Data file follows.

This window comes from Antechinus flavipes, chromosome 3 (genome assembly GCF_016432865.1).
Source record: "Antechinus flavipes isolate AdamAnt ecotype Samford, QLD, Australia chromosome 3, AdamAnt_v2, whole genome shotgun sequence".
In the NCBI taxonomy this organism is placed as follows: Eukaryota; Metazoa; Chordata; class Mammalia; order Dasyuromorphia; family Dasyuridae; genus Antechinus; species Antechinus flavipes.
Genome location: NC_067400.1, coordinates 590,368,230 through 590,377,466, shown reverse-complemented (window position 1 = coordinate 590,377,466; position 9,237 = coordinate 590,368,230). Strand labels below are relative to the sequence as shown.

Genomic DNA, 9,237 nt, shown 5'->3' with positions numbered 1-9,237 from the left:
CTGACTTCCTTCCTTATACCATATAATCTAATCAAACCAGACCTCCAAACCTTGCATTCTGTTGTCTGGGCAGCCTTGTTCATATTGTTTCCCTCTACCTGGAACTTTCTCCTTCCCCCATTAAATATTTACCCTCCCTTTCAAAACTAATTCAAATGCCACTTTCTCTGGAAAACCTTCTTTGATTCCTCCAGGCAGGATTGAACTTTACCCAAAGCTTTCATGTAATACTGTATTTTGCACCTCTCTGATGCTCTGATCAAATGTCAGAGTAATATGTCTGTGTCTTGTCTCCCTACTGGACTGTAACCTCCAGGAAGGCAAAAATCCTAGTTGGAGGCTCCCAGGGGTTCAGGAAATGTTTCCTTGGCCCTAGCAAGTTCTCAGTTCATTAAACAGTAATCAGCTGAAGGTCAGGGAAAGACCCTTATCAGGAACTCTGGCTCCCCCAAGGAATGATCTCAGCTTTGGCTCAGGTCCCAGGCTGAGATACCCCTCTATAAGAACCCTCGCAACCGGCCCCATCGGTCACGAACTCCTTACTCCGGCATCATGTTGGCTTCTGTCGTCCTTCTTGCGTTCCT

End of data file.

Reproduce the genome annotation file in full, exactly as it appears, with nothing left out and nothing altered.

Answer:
This window comes from Antechinus flavipes, chromosome 3 (genome assembly GCF_016432865.1).
Source record: "Antechinus flavipes isolate AdamAnt ecotype Samford, QLD, Australia chromosome 3, AdamAnt_v2, whole genome shotgun sequence".
In the NCBI taxonomy this organism is placed as follows: Eukaryota; Metazoa; Chordata; class Mammalia; order Dasyuromorphia; family Dasyuridae; genus Antechinus; species Antechinus flavipes.
Genome location: NC_067400.1, coordinates 590,368,230 through 590,377,466, shown reverse-complemented (window position 1 = coordinate 590,377,466; position 9,237 = coordinate 590,368,230). Strand labels below are relative to the sequence as shown.

Genomic DNA, 9,237 nt, shown 5'->3' with positions numbered 1-9,237 from the left:
CTGACTTCCTTCCTTATACCATATAATCTAATCAAACCAGACCTCCAAACCTTGCATTCTGTTGTCTGGGCAGCCTTGTTCATATTGTTTCCCTCTACCTGGAACTTTCTCCTTCCCCCATTAAATATTTACCCTCCCTTTCAAAACTAATTCAAATGCCACTTTCTCTGGAAAACCTTCTTTGATTCCTCCAGGCAGGATTGAACTTTACCCAAAGCTTTCATGTAATACTGTATTTTGCACCTCTCTGATGCTCTGATCAAATGTCAGAGTAATATGTCTGTGTCTTGTCTCCCTACTGGACTGTAACCTCCAGGAAGGCAAAAATCCTAGTTGGAGGCTCCCAGGGGTTCAGGAAATGTTTCCTTGGCCCTAGCAAGTTCTCAGTTCATTAAACAGTAATCAGCTGAAGGTCAGGGAAAGACCCTTATCAGGAACTCTGGCTCCCCCAAGGAATGATCTCAGCTTTGGCTCAGGTCCCAGGCTGAGATACCCCTCTATAAGAACCCTCGCAACCGGCCCCATCGGTCACGAACTCCTTACTCCGGCATCATGTTGGCTTCTGTCGTCCTTCTTGCGTTCCT